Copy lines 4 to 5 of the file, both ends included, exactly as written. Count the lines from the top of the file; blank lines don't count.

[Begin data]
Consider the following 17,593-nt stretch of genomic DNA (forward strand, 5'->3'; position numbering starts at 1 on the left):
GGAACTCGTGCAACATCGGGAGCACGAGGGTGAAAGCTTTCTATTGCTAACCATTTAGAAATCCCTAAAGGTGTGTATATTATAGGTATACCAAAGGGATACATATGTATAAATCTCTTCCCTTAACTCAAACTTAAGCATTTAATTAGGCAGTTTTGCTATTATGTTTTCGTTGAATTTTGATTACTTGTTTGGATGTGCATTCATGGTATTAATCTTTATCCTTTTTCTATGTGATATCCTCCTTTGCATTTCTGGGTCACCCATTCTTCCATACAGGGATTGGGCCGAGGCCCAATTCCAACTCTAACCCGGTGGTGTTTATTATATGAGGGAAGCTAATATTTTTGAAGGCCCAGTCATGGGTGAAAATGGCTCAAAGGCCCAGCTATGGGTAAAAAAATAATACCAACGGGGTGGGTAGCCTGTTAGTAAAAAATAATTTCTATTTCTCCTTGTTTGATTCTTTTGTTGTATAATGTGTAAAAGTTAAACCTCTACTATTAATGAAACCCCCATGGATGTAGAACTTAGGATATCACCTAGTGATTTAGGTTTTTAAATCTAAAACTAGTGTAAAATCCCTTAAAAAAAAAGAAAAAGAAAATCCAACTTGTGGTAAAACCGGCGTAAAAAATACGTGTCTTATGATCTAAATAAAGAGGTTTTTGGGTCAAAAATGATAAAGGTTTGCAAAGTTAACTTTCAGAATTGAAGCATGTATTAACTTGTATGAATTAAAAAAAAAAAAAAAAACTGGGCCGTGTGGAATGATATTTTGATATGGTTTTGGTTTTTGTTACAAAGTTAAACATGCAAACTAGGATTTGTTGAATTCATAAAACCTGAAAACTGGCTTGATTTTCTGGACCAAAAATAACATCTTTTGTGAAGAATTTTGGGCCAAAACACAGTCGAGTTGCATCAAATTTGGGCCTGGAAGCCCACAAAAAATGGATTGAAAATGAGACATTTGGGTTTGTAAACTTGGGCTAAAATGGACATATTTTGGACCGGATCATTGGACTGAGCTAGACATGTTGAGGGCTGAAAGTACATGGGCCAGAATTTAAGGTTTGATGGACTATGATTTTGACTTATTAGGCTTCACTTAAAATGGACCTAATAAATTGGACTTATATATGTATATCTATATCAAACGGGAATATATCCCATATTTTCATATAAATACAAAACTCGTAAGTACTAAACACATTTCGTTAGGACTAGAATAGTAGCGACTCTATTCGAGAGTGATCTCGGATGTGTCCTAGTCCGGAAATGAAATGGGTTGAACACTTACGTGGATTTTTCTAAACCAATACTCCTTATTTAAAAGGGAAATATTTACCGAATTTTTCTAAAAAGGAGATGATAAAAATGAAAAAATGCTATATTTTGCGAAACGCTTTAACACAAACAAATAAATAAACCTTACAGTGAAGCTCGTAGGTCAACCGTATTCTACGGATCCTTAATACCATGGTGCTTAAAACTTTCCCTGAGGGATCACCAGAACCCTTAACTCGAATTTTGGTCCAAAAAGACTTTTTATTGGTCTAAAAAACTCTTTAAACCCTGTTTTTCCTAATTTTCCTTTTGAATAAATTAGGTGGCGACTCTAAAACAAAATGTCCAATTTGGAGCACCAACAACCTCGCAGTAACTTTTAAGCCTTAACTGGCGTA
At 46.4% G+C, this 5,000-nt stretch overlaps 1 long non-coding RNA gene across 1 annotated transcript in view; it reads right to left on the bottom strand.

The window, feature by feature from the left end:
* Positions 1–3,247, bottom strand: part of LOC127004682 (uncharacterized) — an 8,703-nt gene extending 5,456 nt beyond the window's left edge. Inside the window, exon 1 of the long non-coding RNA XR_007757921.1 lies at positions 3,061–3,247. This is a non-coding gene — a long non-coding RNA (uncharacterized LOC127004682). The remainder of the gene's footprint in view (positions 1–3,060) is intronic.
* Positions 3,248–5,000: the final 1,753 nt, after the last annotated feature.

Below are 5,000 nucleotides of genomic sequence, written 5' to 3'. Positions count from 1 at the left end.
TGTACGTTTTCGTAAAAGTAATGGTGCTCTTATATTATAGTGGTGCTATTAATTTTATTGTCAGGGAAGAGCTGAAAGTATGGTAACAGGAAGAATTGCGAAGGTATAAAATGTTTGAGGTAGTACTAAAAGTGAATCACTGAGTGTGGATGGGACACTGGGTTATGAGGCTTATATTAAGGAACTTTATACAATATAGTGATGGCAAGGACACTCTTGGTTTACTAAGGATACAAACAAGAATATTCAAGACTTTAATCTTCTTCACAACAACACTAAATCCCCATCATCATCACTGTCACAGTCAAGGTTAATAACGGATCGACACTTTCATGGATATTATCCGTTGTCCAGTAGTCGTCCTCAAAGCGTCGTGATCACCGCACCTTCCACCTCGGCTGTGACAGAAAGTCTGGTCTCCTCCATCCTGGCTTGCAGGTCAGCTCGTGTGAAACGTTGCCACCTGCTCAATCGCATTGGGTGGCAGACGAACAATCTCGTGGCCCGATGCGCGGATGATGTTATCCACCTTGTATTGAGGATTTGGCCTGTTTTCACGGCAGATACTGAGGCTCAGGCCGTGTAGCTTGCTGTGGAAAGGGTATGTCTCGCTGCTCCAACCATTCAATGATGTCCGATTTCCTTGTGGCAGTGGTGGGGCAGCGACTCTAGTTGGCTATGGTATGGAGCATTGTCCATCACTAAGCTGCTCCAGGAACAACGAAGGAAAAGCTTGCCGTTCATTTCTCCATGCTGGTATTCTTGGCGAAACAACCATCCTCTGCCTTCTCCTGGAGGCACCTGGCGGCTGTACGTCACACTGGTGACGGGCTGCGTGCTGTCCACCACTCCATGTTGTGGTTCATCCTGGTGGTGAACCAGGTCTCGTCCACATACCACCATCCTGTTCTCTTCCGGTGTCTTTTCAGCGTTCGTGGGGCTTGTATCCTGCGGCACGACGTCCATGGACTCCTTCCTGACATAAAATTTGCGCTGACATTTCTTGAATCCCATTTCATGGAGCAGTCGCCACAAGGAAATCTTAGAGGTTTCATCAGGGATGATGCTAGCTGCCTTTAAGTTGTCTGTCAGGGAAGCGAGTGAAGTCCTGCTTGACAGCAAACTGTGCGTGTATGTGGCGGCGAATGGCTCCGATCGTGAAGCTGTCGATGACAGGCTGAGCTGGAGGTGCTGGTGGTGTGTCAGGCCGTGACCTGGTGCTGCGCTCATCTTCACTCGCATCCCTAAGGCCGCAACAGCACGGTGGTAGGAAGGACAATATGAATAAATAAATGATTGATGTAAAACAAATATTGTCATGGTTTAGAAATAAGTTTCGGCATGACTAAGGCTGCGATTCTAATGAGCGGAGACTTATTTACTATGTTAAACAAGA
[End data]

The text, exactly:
The window, feature by feature from the left end:
* Positions 1–3,247, bottom strand: part of LOC127004682 (uncharacterized) — an 8,703-nt gene extending 5,456 nt beyond the window's left edge. Inside the window, exon 1 of the long non-coding RNA XR_007757921.1 lies at positions 3,061–3,247. This is a non-coding gene — a long non-coding RNA (uncharacterized LOC127004682). The remainder of the gene's footprint in view (positions 1–3,060) is intronic.